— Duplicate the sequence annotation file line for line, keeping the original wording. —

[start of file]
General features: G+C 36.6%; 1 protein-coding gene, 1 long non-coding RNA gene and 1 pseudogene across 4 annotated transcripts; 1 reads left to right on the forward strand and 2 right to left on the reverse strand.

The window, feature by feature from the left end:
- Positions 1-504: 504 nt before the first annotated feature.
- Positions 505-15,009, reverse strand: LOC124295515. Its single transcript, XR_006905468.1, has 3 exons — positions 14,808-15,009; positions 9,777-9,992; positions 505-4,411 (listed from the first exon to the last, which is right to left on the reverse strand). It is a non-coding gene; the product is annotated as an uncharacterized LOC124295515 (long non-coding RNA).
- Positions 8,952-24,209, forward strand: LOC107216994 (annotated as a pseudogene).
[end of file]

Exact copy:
General features: G+C 36.6%; 1 protein-coding gene, 1 long non-coding RNA gene and 1 pseudogene across 4 annotated transcripts; 1 reads left to right on the forward strand and 2 right to left on the reverse strand.

The window, feature by feature from the left end:
- Positions 1-504: 504 nt before the first annotated feature.
- Positions 505-15,009, reverse strand: LOC124295515. Its single transcript, XR_006905468.1, has 3 exons — positions 14,808-15,009; positions 9,777-9,992; positions 505-4,411 (listed from the first exon to the last, which is right to left on the reverse strand). It is a non-coding gene; the product is annotated as an uncharacterized LOC124295515 (long non-coding RNA).
- Positions 8,952-24,209, forward strand: LOC107216994 (annotated as a pseudogene).